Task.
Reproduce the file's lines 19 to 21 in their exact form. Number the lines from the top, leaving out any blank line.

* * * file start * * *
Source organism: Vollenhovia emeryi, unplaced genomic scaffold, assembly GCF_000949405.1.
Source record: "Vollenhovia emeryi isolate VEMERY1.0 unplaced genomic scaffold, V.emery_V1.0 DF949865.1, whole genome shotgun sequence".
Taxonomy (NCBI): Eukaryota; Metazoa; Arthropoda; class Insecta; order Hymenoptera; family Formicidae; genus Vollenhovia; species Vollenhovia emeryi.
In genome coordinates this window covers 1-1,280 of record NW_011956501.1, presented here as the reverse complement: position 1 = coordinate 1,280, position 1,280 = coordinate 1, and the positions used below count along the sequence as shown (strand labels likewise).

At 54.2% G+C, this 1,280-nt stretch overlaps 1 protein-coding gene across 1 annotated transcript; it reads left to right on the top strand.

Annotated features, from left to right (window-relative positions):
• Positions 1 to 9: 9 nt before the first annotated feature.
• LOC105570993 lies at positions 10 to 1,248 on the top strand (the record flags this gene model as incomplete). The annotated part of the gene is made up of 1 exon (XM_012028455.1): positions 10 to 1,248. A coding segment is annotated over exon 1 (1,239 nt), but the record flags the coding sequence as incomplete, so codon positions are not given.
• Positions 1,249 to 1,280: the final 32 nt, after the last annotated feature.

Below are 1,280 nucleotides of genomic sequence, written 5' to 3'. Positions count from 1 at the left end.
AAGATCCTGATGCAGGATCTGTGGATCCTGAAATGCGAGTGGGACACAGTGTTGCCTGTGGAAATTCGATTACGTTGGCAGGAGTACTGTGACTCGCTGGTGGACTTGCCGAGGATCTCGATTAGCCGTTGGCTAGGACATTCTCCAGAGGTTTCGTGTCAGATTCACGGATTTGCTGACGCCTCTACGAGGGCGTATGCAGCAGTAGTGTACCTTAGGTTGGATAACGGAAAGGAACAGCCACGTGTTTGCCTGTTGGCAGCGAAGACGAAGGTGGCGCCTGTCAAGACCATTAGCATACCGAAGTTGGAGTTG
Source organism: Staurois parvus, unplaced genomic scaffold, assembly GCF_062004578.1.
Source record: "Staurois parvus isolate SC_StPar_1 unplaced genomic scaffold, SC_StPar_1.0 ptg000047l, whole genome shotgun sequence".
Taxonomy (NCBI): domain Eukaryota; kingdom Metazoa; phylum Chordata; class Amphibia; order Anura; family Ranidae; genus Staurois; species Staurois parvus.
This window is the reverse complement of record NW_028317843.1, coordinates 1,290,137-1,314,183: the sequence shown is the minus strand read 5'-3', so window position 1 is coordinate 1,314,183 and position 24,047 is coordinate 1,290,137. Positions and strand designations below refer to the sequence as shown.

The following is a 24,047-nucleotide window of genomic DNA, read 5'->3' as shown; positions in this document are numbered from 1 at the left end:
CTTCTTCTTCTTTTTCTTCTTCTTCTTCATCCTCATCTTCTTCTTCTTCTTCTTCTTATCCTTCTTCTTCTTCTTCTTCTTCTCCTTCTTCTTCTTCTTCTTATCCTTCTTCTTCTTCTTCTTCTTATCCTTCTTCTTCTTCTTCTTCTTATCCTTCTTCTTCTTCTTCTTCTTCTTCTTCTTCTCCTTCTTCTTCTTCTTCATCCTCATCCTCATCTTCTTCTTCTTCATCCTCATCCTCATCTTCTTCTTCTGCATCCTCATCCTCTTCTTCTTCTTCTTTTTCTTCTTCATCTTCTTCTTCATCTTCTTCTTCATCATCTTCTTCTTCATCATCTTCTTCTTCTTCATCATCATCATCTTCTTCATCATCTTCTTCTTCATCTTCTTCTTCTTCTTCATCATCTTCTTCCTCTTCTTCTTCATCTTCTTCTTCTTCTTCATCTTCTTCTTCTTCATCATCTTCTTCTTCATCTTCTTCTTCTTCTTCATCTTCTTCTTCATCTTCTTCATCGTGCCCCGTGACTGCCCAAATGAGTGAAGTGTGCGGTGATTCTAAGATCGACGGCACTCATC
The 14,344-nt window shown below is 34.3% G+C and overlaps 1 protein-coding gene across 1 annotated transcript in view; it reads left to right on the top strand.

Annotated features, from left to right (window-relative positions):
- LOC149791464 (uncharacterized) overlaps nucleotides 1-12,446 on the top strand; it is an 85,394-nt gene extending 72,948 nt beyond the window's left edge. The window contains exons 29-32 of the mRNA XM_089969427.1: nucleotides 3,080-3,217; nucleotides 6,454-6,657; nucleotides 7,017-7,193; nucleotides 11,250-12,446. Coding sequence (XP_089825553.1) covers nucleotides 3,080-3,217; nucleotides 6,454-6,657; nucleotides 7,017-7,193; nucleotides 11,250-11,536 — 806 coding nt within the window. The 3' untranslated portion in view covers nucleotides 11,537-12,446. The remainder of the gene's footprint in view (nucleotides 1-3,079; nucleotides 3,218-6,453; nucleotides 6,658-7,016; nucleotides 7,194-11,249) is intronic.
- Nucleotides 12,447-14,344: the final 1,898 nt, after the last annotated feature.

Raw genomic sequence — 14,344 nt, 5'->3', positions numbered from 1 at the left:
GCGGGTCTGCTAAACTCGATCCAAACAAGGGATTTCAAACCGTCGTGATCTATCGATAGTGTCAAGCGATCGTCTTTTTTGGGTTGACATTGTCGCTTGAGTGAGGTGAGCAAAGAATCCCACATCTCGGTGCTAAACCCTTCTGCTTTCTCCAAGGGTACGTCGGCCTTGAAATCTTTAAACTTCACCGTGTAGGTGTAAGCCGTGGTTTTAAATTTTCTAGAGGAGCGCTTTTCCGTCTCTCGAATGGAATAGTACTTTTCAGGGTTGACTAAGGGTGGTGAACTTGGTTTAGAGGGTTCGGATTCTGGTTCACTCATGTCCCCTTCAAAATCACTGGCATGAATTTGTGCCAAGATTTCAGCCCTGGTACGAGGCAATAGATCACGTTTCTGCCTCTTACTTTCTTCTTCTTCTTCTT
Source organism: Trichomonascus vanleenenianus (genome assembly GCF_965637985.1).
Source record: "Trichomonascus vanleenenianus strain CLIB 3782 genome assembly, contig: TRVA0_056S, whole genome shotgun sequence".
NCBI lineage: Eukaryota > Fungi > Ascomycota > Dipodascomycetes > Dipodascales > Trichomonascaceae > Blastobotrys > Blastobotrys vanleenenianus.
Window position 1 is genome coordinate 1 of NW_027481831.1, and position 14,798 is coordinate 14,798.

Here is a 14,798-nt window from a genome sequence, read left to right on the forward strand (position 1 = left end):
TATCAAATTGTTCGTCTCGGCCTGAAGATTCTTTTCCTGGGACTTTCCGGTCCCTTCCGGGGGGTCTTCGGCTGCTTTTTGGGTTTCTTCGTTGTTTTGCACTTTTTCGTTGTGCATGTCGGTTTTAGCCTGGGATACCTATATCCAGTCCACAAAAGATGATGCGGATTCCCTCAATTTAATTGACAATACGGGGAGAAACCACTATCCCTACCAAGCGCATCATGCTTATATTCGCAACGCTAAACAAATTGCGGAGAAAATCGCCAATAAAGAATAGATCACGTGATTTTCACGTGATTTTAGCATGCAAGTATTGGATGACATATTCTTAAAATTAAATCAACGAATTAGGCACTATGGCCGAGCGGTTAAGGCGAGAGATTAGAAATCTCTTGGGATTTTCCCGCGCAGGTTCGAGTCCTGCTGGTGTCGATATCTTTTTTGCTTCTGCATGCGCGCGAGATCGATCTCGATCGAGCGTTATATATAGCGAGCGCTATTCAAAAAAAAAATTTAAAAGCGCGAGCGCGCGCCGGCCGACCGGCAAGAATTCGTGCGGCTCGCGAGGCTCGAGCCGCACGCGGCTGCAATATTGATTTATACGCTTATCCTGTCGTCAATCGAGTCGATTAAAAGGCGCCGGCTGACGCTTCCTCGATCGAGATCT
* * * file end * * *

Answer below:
Annotated features, from left to right (window-relative positions):
- LOC149791464 (uncharacterized) overlaps nucleotides 1-12,446 on the top strand; it is an 85,394-nt gene extending 72,948 nt beyond the window's left edge. The window contains exons 29-32 of the mRNA XM_089969427.1: nucleotides 3,080-3,217; nucleotides 6,454-6,657; nucleotides 7,017-7,193; nucleotides 11,250-12,446. Coding sequence (XP_089825553.1) covers nucleotides 3,080-3,217; nucleotides 6,454-6,657; nucleotides 7,017-7,193; nucleotides 11,250-11,536 — 806 coding nt within the window. The 3' untranslated portion in view covers nucleotides 11,537-12,446. The remainder of the gene's footprint in view (nucleotides 1-3,079; nucleotides 3,218-6,453; nucleotides 6,658-7,016; nucleotides 7,194-11,249) is intronic.
- Nucleotides 12,447-14,344: the final 1,898 nt, after the last annotated feature.